Humanity faces reproductive crisis, andrologists warn

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Humanity faces reproductive crisis, andrologists warn
Humanity faces reproductive crisis, andrologists warn
15 November, 23:44SciencePhoto: SeongJoon Cho | Bloomberg
Global statistics show that sperm concentration has halved in 40 years, and the rate of decline continues to accelerate.

Israeli male reproductive health experts believe that humanity may be facing a reproductive crisis as sperm concentration continues to fall, a worldwide trend. A study dedicated to this appeared in the journal Human Reproduction Update, reports The Guardian.

In 2017, the same group of andrologists published a study showing that the average man's sperm count had more than halved in the past 40 years. That study was based on data from Europe, North America and Australia. This time, the researchers expanded the sample, taking into account more recent data from 53 countries, among which were the countries of Central and South America, Africa and Asia.

The results showed that over 45 years - from 1973 to 2018 - the average sperm concentration fell from 101.2 million per 1 ml of ejaculate to 49.0 million per 1 ml. In percentage terms, the drop in concentration was 51.6%. The total sperm count over the same period decreased by 62.3%. Moreover, the study found that the rate of decline appears to be increasing.

“I think this is another signal that something is wrong with the globe and we need to do something about it. I think this is a crisis that we'd better deal with now before it reaches a tipping point that could be irreversible," said study leader Professor Hagay Levin of the Hebrew University of Jerusalem.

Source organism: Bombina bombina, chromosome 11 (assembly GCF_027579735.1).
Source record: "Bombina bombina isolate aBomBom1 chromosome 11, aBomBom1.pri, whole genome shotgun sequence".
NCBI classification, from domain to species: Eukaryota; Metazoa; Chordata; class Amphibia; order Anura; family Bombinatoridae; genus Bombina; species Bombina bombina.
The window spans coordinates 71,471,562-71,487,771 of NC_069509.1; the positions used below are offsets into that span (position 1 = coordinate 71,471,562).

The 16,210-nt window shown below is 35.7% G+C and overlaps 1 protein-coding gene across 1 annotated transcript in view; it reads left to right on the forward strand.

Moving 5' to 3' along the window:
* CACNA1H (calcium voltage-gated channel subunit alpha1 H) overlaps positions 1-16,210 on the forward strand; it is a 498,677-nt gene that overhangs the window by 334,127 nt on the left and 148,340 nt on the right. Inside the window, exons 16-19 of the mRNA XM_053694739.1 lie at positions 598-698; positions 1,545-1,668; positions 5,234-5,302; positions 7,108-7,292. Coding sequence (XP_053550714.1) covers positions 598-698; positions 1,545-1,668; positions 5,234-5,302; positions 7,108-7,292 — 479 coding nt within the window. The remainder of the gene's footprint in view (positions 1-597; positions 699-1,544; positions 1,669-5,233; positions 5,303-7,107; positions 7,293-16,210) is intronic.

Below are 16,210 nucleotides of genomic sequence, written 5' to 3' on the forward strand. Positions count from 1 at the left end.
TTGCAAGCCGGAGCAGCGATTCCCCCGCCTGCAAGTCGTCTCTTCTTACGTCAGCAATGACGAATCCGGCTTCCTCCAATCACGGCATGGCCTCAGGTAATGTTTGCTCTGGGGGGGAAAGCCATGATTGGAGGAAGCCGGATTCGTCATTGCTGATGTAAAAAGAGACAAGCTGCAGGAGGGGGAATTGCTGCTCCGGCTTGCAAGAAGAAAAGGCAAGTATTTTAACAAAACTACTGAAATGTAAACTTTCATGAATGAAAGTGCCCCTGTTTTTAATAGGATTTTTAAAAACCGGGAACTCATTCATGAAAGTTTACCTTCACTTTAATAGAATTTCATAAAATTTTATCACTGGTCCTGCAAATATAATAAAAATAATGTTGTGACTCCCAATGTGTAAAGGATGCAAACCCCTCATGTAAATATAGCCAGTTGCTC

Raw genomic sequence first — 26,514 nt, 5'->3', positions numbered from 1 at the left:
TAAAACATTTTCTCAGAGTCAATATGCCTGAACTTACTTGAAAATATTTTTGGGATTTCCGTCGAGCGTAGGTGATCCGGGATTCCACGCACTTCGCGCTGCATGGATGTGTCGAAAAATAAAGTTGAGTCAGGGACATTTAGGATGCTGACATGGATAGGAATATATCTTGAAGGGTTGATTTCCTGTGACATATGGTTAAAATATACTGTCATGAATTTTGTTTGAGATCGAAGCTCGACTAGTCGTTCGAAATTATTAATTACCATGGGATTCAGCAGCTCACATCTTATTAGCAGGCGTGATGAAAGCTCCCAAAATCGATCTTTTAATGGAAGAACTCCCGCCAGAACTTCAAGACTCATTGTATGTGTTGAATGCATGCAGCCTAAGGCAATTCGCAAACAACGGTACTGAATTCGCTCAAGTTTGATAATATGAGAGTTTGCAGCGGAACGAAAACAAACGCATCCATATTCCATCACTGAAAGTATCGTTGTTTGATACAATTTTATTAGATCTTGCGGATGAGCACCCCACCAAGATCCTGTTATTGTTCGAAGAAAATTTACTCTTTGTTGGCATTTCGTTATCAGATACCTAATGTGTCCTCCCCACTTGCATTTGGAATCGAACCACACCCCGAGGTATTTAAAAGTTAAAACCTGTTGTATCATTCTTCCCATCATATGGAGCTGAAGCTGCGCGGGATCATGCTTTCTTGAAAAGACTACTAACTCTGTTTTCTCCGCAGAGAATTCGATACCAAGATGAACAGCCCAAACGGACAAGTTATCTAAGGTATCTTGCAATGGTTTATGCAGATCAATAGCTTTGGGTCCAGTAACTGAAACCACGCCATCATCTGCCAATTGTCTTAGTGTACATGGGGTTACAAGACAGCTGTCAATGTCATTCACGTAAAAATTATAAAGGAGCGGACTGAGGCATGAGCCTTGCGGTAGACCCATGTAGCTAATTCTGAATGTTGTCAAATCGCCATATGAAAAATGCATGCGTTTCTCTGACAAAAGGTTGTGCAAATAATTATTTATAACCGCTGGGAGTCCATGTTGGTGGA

It is believed that a man's fertility is impaired when the concentration of sperm falls below 40 million per 1 ml of ejaculate. The figures given in the study are above this threshold, but these are average figures, which means that the percentage of men experiencing problems with conception is increasing. That is, the ability of mankind to reproduce as a whole is falling.

What explains this trend is unknown. There is a hypothesis that endocrine disrupting chemicals or other environmental factors affecting the fetus in the womb may be the cause. Smoking, alcohol consumption, obesity and poor diet may also play a role. It is known that a healthy lifestyle can help increase sperm count.

Deteriorating male reproductive health means that couples take longer to conceive and attempts to conceive are postponed indefinitely until a woman is in her 30s or 40s, the age at which female fertility declines.

According to experts, this is a problem not only for childless couples, but for the whole of humanity. According to forecasts, in the next 50 the world's population will steadily age, and next to the elderly, who will become more and more, there will be too few young people who can help them.

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